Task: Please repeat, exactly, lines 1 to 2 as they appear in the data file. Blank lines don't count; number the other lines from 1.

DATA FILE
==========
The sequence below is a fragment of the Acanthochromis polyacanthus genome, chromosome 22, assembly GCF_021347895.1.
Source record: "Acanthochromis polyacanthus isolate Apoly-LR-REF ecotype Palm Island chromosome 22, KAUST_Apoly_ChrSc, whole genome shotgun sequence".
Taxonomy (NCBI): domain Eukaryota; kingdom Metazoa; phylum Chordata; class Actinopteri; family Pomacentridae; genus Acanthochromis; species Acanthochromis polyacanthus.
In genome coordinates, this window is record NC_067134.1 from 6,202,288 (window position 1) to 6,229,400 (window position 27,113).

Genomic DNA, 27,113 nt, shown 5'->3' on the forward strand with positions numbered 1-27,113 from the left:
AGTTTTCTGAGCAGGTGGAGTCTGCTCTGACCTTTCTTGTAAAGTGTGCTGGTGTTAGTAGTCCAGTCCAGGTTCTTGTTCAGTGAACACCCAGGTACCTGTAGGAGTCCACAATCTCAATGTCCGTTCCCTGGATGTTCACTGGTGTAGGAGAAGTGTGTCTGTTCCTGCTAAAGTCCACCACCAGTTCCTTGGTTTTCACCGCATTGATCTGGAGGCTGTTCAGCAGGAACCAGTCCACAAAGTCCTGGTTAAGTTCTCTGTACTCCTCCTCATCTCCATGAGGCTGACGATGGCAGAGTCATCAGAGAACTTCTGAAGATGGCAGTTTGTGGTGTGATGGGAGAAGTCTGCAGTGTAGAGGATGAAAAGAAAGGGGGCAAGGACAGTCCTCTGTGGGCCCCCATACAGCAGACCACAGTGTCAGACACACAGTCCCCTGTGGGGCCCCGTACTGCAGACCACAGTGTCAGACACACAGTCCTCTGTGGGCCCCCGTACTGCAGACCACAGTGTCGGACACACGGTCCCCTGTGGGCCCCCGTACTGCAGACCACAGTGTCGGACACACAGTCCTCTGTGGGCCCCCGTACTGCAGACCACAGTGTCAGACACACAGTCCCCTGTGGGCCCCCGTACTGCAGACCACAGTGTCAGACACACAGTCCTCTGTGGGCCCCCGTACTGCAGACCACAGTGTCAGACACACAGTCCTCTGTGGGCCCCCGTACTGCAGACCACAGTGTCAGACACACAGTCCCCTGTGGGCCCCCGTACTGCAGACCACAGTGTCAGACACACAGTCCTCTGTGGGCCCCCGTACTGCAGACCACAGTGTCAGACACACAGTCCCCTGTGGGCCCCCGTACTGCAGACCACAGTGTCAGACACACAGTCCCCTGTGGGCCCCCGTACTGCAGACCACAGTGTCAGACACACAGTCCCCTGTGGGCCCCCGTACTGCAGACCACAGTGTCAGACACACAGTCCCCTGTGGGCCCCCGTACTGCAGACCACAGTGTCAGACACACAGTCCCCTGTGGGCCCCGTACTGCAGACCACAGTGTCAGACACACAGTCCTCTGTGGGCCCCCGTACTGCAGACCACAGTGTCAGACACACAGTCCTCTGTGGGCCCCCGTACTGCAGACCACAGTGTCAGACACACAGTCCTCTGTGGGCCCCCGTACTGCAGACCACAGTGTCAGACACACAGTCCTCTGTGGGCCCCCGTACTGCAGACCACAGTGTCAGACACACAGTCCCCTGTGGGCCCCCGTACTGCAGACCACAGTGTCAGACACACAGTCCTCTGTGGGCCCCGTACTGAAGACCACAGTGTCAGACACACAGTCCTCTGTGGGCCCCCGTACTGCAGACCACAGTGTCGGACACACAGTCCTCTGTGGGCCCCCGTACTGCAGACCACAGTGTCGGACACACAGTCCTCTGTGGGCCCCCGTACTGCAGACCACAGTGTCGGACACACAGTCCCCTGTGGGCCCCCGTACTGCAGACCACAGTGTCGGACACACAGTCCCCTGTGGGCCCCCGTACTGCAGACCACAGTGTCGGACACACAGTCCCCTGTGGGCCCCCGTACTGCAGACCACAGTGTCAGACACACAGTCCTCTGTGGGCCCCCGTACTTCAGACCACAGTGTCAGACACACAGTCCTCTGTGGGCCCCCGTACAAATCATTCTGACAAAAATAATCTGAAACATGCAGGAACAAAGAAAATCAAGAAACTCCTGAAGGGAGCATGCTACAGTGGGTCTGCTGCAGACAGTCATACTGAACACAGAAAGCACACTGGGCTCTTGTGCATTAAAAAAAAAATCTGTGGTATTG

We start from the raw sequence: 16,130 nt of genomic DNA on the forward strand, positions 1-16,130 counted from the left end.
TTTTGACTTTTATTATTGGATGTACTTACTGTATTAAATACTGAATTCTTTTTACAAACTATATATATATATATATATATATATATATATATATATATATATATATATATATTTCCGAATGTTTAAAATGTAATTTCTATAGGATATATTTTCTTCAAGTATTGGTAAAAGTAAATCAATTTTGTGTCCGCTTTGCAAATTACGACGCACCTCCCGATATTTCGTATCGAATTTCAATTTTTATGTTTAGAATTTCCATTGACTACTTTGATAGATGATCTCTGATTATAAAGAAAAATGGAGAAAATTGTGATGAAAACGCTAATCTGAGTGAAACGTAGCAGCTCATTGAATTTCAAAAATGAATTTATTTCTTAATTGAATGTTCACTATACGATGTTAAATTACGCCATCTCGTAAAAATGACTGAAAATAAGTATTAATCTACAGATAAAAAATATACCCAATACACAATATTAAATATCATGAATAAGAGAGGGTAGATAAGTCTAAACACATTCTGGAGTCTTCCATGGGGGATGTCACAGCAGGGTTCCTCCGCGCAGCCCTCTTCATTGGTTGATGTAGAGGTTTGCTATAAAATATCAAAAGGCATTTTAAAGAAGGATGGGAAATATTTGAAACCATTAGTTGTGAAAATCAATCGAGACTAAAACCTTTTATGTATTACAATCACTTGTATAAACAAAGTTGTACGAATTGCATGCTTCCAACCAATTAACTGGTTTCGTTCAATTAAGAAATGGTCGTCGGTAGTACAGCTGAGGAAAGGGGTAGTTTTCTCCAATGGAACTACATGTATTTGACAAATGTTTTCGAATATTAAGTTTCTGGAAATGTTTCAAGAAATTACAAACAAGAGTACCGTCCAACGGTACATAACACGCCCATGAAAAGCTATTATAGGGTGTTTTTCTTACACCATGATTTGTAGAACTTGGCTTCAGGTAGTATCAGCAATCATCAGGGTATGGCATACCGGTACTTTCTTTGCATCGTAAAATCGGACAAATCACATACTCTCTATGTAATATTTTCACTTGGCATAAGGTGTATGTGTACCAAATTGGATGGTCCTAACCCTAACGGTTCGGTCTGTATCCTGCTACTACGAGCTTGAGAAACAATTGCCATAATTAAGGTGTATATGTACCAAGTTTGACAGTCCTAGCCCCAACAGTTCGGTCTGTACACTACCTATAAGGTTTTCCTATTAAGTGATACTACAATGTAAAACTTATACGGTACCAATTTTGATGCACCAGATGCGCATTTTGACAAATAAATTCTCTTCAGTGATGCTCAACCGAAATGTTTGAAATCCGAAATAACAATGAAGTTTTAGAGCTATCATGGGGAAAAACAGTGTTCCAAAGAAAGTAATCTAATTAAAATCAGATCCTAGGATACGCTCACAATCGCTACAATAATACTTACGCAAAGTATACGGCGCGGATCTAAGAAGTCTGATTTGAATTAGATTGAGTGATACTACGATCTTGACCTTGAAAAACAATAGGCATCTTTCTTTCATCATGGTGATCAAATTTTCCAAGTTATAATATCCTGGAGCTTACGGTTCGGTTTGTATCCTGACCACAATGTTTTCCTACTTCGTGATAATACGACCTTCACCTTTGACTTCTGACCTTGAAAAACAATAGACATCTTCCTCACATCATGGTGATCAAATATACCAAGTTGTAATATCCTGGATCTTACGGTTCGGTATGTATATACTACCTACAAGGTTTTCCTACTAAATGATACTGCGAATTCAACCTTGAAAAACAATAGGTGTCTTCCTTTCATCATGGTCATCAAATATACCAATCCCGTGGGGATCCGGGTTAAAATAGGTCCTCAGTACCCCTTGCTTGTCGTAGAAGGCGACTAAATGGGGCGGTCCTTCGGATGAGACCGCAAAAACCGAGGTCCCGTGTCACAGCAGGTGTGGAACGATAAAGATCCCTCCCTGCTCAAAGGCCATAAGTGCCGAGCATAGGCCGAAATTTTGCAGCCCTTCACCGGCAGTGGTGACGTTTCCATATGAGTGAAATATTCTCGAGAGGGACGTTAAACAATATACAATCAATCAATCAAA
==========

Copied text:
The sequence below is a fragment of the Acanthochromis polyacanthus genome, chromosome 22, assembly GCF_021347895.1.
Source record: "Acanthochromis polyacanthus isolate Apoly-LR-REF ecotype Palm Island chromosome 22, KAUST_Apoly_ChrSc, whole genome shotgun sequence".